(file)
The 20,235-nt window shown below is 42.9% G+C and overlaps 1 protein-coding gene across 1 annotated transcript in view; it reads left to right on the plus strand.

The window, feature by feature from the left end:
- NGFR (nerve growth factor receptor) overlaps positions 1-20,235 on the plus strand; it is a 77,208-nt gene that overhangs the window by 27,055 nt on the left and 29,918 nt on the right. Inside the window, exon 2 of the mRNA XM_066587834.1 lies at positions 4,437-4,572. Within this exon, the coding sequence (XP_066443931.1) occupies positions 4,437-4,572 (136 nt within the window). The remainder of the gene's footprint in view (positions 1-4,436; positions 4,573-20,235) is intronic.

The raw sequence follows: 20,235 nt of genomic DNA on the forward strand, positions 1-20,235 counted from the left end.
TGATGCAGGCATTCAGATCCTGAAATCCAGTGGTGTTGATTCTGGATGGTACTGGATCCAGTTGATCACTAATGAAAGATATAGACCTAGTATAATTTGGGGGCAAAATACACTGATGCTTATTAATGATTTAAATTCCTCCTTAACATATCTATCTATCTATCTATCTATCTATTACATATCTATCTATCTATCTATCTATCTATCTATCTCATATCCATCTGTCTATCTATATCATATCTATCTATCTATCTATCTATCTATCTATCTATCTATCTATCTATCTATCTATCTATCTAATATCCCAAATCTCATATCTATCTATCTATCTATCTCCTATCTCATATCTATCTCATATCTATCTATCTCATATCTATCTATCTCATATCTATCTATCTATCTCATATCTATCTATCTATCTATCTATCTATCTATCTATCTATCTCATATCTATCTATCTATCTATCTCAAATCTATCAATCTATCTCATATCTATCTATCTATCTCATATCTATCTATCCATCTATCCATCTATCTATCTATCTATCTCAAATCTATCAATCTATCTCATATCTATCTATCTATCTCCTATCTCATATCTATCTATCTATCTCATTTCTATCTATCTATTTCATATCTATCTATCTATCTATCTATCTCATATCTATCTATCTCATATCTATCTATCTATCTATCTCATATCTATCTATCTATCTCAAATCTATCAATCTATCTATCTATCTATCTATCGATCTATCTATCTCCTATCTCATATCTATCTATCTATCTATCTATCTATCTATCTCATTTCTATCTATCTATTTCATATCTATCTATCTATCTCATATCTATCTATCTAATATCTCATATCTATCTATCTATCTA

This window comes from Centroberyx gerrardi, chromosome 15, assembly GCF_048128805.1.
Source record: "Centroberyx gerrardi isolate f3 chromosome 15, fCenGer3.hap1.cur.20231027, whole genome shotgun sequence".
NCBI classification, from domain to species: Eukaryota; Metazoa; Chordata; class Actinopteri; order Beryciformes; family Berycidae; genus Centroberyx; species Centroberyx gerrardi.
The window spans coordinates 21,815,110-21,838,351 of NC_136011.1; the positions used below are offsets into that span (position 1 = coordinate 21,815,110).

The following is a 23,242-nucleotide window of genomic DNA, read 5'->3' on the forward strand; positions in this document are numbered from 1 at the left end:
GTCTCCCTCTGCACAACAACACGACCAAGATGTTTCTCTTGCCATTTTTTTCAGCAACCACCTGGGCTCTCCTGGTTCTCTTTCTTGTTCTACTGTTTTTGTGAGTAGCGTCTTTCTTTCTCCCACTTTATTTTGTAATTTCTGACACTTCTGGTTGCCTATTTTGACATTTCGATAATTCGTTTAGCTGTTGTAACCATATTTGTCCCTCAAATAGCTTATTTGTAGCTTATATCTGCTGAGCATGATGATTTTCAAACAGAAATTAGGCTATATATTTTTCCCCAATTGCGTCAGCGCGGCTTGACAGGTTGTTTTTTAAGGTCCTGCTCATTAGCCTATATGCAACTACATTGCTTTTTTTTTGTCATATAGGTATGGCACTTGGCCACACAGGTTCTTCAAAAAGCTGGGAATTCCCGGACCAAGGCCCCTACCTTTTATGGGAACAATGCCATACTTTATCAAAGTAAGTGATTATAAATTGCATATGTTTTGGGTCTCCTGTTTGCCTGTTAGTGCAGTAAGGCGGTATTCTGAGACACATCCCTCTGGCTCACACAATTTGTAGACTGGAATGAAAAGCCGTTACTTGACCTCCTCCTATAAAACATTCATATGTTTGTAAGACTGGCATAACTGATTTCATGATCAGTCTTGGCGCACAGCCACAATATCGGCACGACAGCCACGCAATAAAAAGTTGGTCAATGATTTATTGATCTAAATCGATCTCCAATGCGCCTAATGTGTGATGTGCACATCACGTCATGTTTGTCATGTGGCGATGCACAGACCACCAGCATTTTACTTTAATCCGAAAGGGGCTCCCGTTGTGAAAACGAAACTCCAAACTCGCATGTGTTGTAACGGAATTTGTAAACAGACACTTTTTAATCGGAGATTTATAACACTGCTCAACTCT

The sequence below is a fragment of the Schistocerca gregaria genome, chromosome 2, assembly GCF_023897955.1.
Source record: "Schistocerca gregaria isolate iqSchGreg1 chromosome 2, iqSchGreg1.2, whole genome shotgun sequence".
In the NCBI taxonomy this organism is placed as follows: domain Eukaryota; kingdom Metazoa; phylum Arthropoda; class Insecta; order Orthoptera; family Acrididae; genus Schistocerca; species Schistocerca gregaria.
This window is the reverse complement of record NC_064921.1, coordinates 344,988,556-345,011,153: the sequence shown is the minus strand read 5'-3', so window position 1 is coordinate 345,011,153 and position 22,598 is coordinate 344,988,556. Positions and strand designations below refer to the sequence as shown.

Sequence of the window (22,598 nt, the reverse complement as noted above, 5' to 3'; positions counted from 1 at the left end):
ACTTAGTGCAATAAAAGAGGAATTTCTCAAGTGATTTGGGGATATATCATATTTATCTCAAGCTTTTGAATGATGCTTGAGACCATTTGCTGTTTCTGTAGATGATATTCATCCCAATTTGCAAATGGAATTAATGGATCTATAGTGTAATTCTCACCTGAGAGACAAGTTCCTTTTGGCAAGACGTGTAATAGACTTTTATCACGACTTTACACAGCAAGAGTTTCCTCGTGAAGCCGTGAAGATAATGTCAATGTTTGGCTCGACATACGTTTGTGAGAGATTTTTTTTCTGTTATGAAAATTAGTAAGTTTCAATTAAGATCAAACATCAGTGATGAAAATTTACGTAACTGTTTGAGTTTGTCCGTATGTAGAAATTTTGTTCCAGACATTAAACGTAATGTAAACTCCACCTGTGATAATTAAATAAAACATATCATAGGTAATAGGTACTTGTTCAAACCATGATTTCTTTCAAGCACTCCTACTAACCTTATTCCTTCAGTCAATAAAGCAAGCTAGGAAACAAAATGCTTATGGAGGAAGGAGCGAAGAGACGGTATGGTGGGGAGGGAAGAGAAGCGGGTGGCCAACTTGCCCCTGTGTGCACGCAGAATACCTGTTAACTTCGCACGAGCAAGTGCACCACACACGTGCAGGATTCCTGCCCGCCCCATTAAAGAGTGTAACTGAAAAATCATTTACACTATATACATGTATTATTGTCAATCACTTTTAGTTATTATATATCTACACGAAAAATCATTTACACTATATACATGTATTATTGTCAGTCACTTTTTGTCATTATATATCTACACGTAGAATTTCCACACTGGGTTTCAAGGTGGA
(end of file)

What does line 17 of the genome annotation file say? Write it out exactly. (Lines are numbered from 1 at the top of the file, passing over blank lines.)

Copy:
ACTTAGTGCAATAAAAGAGGAATTTCTCAAGTGATTTGGGGATATATCATATTTATCTCAAGCTTTTGAATGATGCTTGAGACCATTTGCTGTTTCTGTAGATGATATTCATCCCAATTTGCAAATGGAATTAATGGATCTATAGTGTAATTCTCACCTGAGAGACAAGTTCCTTTTGGCAAGACGTGTAATAGACTTTTATCACGACTTTACACAGCAAGAGTTTCCTCGTGAAGCCGTGAAGATAATGTCAATGTTTGGCTCGACATACGTTTGTGAGAGATTTTTTTTCTGTTATGAAAATTAGTAAGTTTCAATTAAGATCAAACATCAGTGATGAAAATTTACGTAACTGTTTGAGTTTGTCCGTATGTAGAAATTTTGTTCCAGACATTAAACGTAATGTAAACTCCACCTGTGATAATTAAATAAAACATATCATAGGTAATAGGTACTTGTTCAAACCATGATTTCTTTCAAGCACTCCTACTAACCTTATTCCTTCAGTCAATAAAGCAAGCTAGGAAACAAAATGCTTATGGAGGAAGGAGCGAAGAGACGGTATGGTGGGGAGGGAAGAGAAGCGGGTGGCCAACTTGCCCCTGTGTGCACGCAGAATACCTGTTAACTTCGCACGAGCAAGTGCACCACACACGTGCAGGATTCCTGCCCGCCCCATTAAAGAGTGTAACTGAAAAATCATTTACACTATATACATGTATTATTGTCAATCACTTTTAGTTATTATATATCTACACGAAAAATCATTTACACTATATACATGTATTATTGTCAGTCACTTTTTGTCATTATATATCTACACGTAGAATTTCCACACTGGGTTTCAAGGTGGA